“The pandemic has shown us that we, as a nation, are only as strong as the most vulnerable among us,” stated Fudge, who also serves as chair of the U.S. Interagency Council on Homelessness, in a news release. “Addressing homelessness is not only about helping the individuals and families who face the greatest housing challenges, but also about the well-being and economic security of our communities and our whole nation.”

Success with veterans experiencing homeless

In 2015, then-Mayor Ivy Taylor committed to the Obama Administration’s challenge to effectively end veteran homelessness. San Antonio met that “functional zero” goal in 2016 by ensuring that every veteran in the city has access to permanent housing and the community has the resources to rapidly stabilize veterans on the brink of homelessness. During that year-long push, housing was found for 1,335 local veterans who were experiencing homelessness.

Woosley said the city will approach the House America challenge “through many of the same strategies.” The city partners closely with the South Alamo Regional Alliance for the Homeless (SARAH) and a broad coalition of groups to braid local, state, federal, and private funding sources.

Ultimately, the goal is to “ensure that homelessness is rare, brief if experienced, and nonrecurring,” she said.

Emergency shelters still play an important role in addressing homelessness, she added.

“Frankly, [shelters were] an important part of the veterans initiative,” she said, and it will be an important part of this more broad effort because shelters serve as temporary respite and place to contact people when services or housing become available.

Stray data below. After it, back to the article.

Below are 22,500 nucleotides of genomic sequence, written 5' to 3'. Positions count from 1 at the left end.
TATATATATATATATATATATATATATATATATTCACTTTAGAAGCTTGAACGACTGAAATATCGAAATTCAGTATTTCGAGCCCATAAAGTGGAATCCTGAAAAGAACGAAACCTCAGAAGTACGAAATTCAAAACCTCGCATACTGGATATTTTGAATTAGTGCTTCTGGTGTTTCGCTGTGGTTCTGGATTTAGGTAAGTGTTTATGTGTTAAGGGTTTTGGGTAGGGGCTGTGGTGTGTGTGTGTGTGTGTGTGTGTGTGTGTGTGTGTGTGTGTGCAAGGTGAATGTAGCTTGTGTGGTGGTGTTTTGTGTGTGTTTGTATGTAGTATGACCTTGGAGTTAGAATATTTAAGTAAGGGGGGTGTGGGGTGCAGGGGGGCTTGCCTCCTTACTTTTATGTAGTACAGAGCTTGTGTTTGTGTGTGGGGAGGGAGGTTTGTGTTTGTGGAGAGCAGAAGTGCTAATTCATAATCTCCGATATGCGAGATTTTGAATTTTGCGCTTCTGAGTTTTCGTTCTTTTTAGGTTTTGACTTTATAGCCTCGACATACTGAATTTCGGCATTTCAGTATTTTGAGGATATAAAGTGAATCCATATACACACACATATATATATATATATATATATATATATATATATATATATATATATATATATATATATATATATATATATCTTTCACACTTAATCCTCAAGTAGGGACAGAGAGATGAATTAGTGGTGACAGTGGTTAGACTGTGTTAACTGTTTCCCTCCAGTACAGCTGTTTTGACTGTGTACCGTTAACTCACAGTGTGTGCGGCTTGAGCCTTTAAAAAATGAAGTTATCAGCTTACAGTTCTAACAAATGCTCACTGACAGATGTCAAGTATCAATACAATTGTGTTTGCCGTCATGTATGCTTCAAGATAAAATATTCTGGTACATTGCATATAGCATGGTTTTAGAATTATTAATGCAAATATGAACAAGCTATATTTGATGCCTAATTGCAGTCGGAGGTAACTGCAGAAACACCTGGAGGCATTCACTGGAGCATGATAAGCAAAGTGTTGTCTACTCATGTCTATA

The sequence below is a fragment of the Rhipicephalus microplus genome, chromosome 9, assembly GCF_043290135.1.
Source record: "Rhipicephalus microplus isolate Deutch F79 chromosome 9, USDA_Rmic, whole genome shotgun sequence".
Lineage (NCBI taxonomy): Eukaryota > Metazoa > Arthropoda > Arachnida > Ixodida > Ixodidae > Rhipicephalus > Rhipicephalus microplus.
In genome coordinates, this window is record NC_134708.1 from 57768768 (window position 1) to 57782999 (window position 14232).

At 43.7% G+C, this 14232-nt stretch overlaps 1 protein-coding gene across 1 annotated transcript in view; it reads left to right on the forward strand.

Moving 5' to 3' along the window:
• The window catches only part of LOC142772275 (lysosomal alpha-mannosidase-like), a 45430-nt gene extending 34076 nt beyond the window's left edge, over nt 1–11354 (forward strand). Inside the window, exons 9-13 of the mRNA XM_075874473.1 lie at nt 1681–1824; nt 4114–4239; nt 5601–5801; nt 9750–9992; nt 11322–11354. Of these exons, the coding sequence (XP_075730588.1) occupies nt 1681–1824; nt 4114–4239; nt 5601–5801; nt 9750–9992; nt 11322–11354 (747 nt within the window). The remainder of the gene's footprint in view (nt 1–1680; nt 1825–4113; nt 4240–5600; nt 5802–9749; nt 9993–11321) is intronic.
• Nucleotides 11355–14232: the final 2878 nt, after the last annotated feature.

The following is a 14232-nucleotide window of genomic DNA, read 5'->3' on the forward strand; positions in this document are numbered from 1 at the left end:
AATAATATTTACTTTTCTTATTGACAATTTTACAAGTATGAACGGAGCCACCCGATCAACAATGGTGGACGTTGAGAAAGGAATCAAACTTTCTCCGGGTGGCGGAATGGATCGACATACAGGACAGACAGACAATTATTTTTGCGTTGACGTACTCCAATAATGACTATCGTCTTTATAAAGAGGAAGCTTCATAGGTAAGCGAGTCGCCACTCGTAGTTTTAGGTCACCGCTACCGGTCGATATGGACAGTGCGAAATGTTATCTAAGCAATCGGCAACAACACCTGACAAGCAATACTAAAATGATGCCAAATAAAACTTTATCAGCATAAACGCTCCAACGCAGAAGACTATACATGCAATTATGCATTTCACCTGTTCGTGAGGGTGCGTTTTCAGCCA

Towne Twin Village, slated to be completed in phases over the next few years, will be the city’s first site-based, permanent supportive housing in San Antonio. It will house more than 250 residents who are 50 years or older — some of those units may be available (and count towards the House America pledge) this year.

City officials have said that a portion of the coming $150 million 2022-2027 housing bond could be used to build 1,000 site-based permanent supportive housing units, meaning housing that has on-site medical care and other assistance for people who have experienced chronic homelessness.

But those units, if approved by City Council and the voters, will likely not be built until 2023.

The House America pledge complements SARAH’s goal to house 500 people experiencing homelessness by the end of this year.

The “housing surge” initiative, which started on Aug. 1, has counted 369 people as of Thursday who have found permanent housing. Some of those numbers will go toward the House America goal, which counts the housed and housing units from Oct. 1 this year through Dec. 31, 2022, Woosley said.

Since the beginning of 2021, there has been nearly 900 people housed, she said.

While the House America goal of 1,500 will be a bit of a stretch for the current system, she said, “we feel like it’s achievable.”

Iris Dimmick

Senior Reporter Iris Dimmick covers public policy pertaining to social issues, ranging from affordable housing and economic disparity to policing reform and workforce development. Contact her at iris@sareport.org